When it came down to picking a leader and civilization for this game, there were three traits that I was picking between. Organized felt like a no-brainer due to the centrality of courthouses for this setup. The normally dreaded Spy specialists would actually be fantastic for this variant and I would need to get them into play ASAP. Industrious also seemed like it would be very important because the Pyramids were a mandatory build for this game. If I couldn't land the wonder and get into Representation civic then I would likely need a restart. Philosophical was the other top trait due to the many specialists which would be run in my cities. An early Great Spy would also be needed to start the espionage stealing train and that would be far easier to accomplish with the Philosophical trait. Ultimately I decided to choose the Organized and Philosophical traits and ended up with Frederick of Germany as my leader. I was crossing my fingers and hoping that there would be stone available near my start to land the Pyramids, which would provide double the benefit of the Industrious trait anyway. I didn't expect that I would ever get any use from Germany's impossibly-late unique unit and unique building but at least I would have Freddy's useful trait combo. Thus this game became Frederick's Spy Ring and we were off and rolling.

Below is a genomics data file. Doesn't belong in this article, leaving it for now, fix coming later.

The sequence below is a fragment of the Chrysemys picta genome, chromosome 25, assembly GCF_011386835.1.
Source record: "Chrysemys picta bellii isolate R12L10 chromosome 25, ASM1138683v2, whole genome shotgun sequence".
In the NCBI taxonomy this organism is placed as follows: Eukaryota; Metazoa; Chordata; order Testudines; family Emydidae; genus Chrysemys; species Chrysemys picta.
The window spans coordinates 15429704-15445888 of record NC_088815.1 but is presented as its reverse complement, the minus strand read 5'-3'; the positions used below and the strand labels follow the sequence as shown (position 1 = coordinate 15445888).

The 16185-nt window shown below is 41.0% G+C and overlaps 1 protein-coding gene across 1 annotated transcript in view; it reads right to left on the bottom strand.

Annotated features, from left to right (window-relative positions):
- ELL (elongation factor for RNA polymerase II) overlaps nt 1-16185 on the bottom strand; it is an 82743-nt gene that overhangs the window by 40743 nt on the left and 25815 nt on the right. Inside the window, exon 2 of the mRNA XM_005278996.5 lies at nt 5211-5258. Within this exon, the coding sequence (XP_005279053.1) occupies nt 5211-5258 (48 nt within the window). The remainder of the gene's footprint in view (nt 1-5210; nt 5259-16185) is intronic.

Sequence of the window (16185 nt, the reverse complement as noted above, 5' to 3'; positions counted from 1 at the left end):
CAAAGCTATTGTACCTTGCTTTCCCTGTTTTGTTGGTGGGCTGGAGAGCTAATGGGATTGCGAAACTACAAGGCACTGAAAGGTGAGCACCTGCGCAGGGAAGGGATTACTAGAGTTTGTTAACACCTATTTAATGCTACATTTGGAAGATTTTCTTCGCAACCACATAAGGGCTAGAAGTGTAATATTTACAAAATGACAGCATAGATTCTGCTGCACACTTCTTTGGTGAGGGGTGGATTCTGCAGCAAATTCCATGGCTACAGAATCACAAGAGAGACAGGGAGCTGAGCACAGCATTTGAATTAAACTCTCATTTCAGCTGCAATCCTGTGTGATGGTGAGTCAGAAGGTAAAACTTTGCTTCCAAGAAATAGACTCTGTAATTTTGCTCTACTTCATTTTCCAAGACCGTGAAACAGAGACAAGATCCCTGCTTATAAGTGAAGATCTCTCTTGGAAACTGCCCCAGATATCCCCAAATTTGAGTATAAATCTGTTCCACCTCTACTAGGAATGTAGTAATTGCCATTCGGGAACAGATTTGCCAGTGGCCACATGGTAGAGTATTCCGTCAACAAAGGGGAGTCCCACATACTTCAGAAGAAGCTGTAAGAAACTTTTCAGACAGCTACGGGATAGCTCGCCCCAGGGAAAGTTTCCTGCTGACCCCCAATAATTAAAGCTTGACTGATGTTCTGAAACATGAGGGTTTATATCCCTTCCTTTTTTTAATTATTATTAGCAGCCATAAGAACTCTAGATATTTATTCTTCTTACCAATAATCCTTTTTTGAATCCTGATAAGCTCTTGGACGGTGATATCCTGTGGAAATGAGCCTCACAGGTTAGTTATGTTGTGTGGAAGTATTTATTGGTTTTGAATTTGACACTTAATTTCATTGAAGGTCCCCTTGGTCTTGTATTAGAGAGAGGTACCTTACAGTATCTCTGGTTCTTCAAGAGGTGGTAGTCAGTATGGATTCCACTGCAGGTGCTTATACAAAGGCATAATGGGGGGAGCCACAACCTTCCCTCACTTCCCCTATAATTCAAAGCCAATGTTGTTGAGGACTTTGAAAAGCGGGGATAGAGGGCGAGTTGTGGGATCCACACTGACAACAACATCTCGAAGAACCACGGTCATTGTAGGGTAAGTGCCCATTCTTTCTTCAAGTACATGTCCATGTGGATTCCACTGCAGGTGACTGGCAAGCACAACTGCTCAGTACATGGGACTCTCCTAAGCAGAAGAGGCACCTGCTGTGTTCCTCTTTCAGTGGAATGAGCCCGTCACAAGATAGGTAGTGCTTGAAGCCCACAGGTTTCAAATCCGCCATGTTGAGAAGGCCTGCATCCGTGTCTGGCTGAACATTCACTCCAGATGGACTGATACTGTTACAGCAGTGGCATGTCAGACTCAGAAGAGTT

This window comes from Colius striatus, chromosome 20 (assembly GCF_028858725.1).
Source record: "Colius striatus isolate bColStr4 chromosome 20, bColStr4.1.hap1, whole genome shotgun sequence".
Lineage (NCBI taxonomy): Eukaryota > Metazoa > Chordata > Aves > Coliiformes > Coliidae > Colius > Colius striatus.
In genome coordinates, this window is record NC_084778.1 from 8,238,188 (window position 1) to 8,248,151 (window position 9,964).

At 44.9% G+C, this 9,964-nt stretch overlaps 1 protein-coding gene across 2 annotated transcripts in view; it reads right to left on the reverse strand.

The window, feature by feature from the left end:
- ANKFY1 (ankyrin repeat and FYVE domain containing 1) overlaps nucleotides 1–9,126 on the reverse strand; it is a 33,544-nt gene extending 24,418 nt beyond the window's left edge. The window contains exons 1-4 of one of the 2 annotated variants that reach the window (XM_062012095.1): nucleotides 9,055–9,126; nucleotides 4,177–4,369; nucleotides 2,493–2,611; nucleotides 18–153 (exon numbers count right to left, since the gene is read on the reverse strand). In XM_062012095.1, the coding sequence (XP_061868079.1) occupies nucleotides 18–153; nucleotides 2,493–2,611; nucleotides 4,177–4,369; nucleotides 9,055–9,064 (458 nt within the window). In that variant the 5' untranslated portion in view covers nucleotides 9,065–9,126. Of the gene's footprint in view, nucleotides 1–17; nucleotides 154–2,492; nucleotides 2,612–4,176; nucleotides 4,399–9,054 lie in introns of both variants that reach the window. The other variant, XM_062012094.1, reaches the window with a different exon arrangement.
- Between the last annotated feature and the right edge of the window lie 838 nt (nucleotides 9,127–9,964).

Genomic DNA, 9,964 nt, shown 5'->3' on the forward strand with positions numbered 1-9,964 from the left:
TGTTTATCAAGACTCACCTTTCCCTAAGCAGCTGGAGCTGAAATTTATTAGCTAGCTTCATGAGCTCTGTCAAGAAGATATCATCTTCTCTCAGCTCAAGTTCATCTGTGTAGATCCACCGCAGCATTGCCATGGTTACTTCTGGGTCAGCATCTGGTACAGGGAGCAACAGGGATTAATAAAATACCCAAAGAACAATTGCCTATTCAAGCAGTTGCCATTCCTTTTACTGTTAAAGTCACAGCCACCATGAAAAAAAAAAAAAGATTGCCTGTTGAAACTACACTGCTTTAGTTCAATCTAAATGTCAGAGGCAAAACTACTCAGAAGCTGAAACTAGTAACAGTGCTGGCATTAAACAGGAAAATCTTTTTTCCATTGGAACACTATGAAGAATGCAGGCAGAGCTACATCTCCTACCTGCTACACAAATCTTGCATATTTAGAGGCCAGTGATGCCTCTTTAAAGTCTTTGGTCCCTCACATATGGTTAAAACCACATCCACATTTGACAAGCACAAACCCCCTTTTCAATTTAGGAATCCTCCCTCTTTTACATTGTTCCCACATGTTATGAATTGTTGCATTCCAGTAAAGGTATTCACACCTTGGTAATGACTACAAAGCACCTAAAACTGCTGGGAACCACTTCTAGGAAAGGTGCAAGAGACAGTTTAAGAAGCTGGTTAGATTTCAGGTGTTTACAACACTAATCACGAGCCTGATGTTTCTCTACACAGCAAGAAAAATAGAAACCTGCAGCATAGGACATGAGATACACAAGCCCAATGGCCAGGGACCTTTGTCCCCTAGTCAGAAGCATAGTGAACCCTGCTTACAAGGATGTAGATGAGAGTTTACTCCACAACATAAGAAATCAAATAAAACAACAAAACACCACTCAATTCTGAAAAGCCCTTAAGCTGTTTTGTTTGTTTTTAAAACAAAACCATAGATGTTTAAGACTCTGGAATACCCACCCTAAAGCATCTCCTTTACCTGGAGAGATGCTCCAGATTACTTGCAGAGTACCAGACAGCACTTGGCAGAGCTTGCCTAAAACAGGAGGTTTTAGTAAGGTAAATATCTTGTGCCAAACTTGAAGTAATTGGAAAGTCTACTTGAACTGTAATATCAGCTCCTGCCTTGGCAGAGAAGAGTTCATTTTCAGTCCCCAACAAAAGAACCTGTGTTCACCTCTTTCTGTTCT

I went with an Inland Sea map at Standard size with one fewer AI opponent to create a bit more space for everyone. This was Emperor difficulty with my usual settings of turning off Tech Trading, Vassals, Events, etc. I also removed Barbarians for this game as a change of pace so that I wouldn't have them nipping at my heels over the first 100 turns. The initial map roll had a lot of floodplains tiles but no food resources that I could see. That didnt look too appealing and I rolled a second map which delivered the gorgeous starting area pictured above. My last game in the Book of Kells had challenging local terrain around the capital and this was the exact opposite: grassland pigs for food, triple floodplains along with several more riverside grassland tiles, a gold resource, plus marble! Wow! While that wasn't as good as stone for the wonders I was targeting, I certainly wasn't complaining. Germany begins with Hunting/Mining starting techs which allowed me to open with Animal Husbandry research while training a worker. When that initial research finished, it turned out that there was a horses resource one tile east of the capital as well - sheesh! The worker connected the pigs, then the gold, then the horses and this game was off to an amazing start.